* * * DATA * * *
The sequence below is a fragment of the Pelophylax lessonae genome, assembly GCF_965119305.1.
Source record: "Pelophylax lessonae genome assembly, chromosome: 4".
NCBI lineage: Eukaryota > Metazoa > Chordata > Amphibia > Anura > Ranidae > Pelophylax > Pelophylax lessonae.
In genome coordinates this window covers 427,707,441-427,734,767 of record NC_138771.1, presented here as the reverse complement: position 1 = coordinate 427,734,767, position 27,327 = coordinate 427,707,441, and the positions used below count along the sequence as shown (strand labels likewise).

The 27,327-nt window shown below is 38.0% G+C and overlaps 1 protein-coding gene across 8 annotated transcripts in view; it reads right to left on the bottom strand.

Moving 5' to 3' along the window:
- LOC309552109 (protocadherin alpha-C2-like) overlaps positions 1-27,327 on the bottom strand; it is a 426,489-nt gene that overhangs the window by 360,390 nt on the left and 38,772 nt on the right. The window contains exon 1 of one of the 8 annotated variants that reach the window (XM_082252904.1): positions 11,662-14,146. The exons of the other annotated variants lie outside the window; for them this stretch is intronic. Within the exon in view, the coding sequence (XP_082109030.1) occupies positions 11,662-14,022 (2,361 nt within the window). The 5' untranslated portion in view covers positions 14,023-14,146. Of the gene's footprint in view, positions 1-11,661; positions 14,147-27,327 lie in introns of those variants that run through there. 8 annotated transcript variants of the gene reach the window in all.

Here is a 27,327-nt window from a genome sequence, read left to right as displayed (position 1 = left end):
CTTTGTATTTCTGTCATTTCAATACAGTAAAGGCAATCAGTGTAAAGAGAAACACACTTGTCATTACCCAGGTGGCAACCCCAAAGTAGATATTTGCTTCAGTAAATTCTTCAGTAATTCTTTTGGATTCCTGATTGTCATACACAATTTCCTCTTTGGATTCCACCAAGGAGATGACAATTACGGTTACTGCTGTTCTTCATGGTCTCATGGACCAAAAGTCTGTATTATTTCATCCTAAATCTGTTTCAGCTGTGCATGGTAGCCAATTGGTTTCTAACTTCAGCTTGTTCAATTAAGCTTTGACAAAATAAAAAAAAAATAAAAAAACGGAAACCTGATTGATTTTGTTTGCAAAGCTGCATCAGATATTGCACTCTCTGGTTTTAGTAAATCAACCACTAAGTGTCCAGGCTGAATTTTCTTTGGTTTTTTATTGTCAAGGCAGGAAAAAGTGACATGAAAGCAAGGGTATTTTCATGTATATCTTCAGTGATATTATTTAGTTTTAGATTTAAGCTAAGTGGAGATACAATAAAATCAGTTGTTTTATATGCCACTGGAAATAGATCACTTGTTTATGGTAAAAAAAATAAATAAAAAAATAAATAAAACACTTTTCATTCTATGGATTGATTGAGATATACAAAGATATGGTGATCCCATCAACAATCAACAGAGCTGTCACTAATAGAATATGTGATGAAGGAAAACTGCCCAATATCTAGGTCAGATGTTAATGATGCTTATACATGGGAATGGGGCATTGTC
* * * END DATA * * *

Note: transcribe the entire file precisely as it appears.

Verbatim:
The sequence below is a fragment of the Pelophylax lessonae genome, assembly GCF_965119305.1.
Source record: "Pelophylax lessonae genome assembly, chromosome: 4".
NCBI lineage: Eukaryota > Metazoa > Chordata > Amphibia > Anura > Ranidae > Pelophylax > Pelophylax lessonae.
In genome coordinates this window covers 427,707,441-427,734,767 of record NC_138771.1, presented here as the reverse complement: position 1 = coordinate 427,734,767, position 27,327 = coordinate 427,707,441, and the positions used below count along the sequence as shown (strand labels likewise).

The 27,327-nt window shown below is 38.0% G+C and overlaps 1 protein-coding gene across 8 annotated transcripts in view; it reads right to left on the bottom strand.

Moving 5' to 3' along the window:
- LOC309552109 (protocadherin alpha-C2-like) overlaps positions 1-27,327 on the bottom strand; it is a 426,489-nt gene that overhangs the window by 360,390 nt on the left and 38,772 nt on the right. The window contains exon 1 of one of the 8 annotated variants that reach the window (XM_082252904.1): positions 11,662-14,146. The exons of the other annotated variants lie outside the window; for them this stretch is intronic. Within the exon in view, the coding sequence (XP_082109030.1) occupies positions 11,662-14,022 (2,361 nt within the window). The 5' untranslated portion in view covers positions 14,023-14,146. Of the gene's footprint in view, positions 1-11,661; positions 14,147-27,327 lie in introns of those variants that run through there. 8 annotated transcript variants of the gene reach the window in all.

Here is a 27,327-nt window from a genome sequence, read left to right as displayed (position 1 = left end):
CTTTGTATTTCTGTCATTTCAATACAGTAAAGGCAATCAGTGTAAAGAGAAACACACTTGTCATTACCCAGGTGGCAACCCCAAAGTAGATATTTGCTTCAGTAAATTCTTCAGTAATTCTTTTGGATTCCTGATTGTCATACACAATTTCCTCTTTGGATTCCACCAAGGAGATGACAATTACGGTTACTGCTGTTCTTCATGGTCTCATGGACCAAAAGTCTGTATTATTTCATCCTAAATCTGTTTCAGCTGTGCATGGTAGCCAATTGGTTTCTAACTTCAGCTTGTTCAATTAAGCTTTGACAAAATAAAAAAAAAATAAAAAAACGGAAACCTGATTGATTTTGTTTGCAAAGCTGCATCAGATATTGCACTCTCTGGTTTTAGTAAATCAACCACTAAGTGTCCAGGCTGAATTTTCTTTGGTTTTTTATTGTCAAGGCAGGAAAAAGTGACATGAAAGCAAGGGTATTTTCATGTATATCTTCAGTGATATTATTTAGTTTTAGATTTAAGCTAAGTGGAGATACAATAAAATCAGTTGTTTTATATGCCACTGGAAATAGATCACTTGTTTATGGTAAAAAAAATAAATAAAAAAATAAATAAAACACTTTTCATTCTATGGATTGATTGAGATATACAAAGATATGGTGATCCCATCAACAATCAACAGAGCTGTCACTAATAGAATATGTGATGAAGGAAAACTGCCCAATATCTAGGTCAGATGTTAATGATGCTTATACATGGGAATGGGGCATTGTC